Missoula looks to correct lack of winter shelter for homeless, at-risk population

In recent years, the city of Missoula has struggled to provide safety to its homeless and at-risk population, going so far as to open the downtown bus station as a warming hut. But changes to city code, and a new housing project planned off Mullan Road, could provide a long-term solution. (Martin Kidston/Missoula Current)

Lacking a means to house the homeless and at-risk populations in extreme weather conditions, members of the Missoula City Council on Wednesday took the first step in changing city code to permit temporary warming shelters from November to March.

In recent years, the city has struggled to provide safe winter quarters for those in need, going so far as to open the downtown bus station as a warming hut. But changes to city code, and a new at-risk housing project planned off Mullan Road, could provide a long-term solution.

“In 2018, this was exacerbated when the Poverello Center was serving an average of 195 individuals a night,” said Eran Pehan, director of the Office of Housing and Community Development. “The strain this placed on both the staff and the facility led the Poverello to cap its winter shelter at 175 individuals.”

In past years, the Union Gospel Mission provided a winter shelter on Toole Avenue to alleviate overcrowding at the Poverello. But that required a conditional permit, which the mission couldn’t secure due to its antiquated building.

As a result, the warming shelter was forced to close after the winter of 2017. The following year, the Salvation Army stepped in and opened a shelter on Russell Street. It served its purpose for the winter, after which city staff began seeking a long-term solution.

“We began meeting very early this year to ensure we were prepared for the upcoming winter season,” Pehan said. “We wanted to ensure we had a program in place, the funding and a facility to meet that need this year.”

Pehan said the necessary funding is now secured and the Poverello will serve as the lead provider. A host location has been identified for the season. No further details were available on the funding amount or the location.

Pehan said such details are forthcoming.

“We’re still working through the details regarding programming and that site location,” she said. “We can assure you that Missoula will have a comprehensive response to safely shelter everyone in need from Nov. 1 to March 1 of every year.”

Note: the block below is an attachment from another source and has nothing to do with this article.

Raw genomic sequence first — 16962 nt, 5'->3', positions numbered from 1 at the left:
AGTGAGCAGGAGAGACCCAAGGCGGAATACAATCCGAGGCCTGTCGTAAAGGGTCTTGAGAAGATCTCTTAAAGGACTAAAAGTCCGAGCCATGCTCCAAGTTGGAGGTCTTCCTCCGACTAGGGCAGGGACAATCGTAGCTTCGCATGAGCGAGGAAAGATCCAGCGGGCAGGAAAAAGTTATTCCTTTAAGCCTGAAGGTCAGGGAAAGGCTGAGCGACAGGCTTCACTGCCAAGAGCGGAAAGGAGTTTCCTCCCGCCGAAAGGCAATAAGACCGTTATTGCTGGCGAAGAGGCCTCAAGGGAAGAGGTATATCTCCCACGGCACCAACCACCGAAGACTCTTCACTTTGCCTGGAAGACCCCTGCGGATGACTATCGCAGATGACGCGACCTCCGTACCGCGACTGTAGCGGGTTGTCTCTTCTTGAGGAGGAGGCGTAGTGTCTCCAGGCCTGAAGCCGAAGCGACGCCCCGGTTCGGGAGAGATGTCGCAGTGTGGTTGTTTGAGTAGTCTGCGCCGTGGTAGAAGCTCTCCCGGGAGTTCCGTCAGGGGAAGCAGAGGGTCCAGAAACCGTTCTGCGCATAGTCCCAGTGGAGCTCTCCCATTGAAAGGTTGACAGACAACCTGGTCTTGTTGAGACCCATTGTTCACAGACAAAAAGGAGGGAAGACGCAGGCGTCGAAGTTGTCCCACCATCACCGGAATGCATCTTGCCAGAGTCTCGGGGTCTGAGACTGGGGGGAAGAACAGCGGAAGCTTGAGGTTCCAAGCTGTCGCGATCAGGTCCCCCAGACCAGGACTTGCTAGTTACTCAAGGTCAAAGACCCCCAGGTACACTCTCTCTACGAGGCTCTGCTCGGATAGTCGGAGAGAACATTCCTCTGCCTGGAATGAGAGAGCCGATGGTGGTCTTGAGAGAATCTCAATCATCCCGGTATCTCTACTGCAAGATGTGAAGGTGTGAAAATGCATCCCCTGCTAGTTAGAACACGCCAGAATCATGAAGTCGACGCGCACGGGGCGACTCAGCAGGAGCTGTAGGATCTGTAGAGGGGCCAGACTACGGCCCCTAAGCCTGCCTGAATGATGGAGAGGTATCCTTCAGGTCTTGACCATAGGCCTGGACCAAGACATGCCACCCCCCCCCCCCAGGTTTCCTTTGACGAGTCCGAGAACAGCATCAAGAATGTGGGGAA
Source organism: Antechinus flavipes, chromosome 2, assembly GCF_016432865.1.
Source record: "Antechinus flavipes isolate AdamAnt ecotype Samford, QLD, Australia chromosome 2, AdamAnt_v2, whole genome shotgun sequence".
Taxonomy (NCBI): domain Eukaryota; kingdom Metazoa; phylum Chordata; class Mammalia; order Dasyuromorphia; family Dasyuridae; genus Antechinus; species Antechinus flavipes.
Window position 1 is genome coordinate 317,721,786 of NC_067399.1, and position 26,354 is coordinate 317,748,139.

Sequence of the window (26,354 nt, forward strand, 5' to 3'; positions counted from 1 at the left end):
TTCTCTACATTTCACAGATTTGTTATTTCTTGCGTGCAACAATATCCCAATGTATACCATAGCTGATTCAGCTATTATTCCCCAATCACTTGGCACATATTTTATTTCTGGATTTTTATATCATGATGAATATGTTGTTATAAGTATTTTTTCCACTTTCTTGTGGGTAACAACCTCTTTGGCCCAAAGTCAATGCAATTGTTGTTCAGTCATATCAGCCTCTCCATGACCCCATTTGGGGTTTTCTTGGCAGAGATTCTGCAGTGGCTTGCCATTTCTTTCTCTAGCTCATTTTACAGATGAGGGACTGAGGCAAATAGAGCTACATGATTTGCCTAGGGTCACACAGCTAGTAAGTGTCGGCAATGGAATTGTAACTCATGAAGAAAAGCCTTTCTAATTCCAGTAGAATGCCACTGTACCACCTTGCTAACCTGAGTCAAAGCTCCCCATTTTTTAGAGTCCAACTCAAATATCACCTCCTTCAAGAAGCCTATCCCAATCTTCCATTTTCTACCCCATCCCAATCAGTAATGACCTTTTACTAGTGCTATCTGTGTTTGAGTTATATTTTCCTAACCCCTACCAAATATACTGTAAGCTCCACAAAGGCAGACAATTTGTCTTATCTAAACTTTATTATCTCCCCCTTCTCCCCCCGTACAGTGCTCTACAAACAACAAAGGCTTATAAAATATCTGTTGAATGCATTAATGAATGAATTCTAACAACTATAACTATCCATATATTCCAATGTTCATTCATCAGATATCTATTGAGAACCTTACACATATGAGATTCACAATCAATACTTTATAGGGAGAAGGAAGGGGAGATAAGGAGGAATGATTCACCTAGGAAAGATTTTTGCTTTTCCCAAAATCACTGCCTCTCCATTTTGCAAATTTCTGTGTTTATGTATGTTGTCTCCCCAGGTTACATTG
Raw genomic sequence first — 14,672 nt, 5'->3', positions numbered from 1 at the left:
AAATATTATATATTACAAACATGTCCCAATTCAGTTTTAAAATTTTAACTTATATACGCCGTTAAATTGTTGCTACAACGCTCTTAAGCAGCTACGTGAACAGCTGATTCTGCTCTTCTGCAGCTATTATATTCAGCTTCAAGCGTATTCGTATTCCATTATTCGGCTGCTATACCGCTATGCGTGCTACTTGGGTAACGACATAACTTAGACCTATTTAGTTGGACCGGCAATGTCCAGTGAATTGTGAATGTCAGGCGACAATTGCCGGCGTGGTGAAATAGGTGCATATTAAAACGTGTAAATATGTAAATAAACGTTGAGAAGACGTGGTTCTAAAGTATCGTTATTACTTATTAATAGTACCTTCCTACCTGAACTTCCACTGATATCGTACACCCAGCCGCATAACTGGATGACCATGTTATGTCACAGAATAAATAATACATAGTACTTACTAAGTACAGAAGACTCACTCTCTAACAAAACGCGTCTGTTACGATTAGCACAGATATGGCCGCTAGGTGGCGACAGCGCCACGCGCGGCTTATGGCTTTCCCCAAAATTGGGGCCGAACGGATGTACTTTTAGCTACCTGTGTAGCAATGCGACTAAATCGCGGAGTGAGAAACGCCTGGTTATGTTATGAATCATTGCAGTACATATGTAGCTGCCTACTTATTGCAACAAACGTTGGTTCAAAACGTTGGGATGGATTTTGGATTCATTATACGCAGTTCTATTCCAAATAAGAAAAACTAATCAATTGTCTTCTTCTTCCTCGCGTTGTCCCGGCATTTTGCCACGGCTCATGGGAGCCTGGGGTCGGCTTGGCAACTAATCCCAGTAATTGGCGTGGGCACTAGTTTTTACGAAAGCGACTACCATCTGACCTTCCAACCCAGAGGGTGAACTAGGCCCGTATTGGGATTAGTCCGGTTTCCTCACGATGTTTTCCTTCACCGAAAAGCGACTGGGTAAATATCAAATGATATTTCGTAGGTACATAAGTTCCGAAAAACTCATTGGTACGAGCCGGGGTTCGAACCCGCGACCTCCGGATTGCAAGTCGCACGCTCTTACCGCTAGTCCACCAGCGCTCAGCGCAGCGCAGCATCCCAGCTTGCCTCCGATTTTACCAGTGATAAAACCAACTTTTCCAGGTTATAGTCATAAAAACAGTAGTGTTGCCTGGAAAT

Pehan said similar funding will be needed over the next three winter seasons. After that, an extreme weather shelter will be provided by a new affordable housing development planned off Mullan Road.

That project, dubbed Trinity housing, will include a navigation center on the ground floor. The center will provide an array of social services.

“The navigation center would host that extreme weather shelter during the periods of the year where that’s required, and it would address any overflow needs from our current provider (Poverello),” Pehan said. “The approach we’re taking this year and the next three years would likely be temporary, but we’re developing a model we think will serve us well into the future.”

The Trinity project is a development planned adjacent to the Missoula County Detention Center. It’s expected to begin construction in 2021 and open by the winter of 2022. It will include 200 units of affordable housing for high-barrier tenants.

“We anticipate, depending on securing the funding through tax credits, that the developers will break ground in the spring of 2021,” Pehan said. “We envision we’ll need a process like this for the next three seasons.”

Until then, proposed changes to city ordinance will allow providers to offer shelter to homeless and at-risk populations during extreme weather events, otherwise known as the winter season. The ordinance would limit the hours of operation and the number of months it could open.

The ordinance also would require a management plan and oversight by the Office of Housing and Community Development. The changes would amend the definition of a religious assembly, allowing churches to provide shelter once approved by the city.

But moving the amended ordinance through the process could take months, and an interim ordinance is also being proposed. It would likely take effect next month as the permanent ordinance winds its way through the approval process.

“This interim ordinance for the extreme weather shelter is being requested because the final adoption of the general ordinance will be in mid-November, with an implementation date of mid-December,” said Gen Gress of Development Services. “That’s well into our winter season.”

The committee will review the interim ordinance next week and set a public hearing for October.

“We’re doing parallel processes here,” said council member John DiBari. “There will be an interim ordinance to fill the timing gap so there’s continuity in service.”

Council member Bryan von Lossberg said city staff have been working toward a solution since February. He believes the city is on the path to solving what’s been an ongoing challenge.

“It’s been an extraordinarily challenging subject to address,” he said. “We’re not across the finish line yet. We didn’t wait to kick off planning around this. We were doing this as last winter was ending.”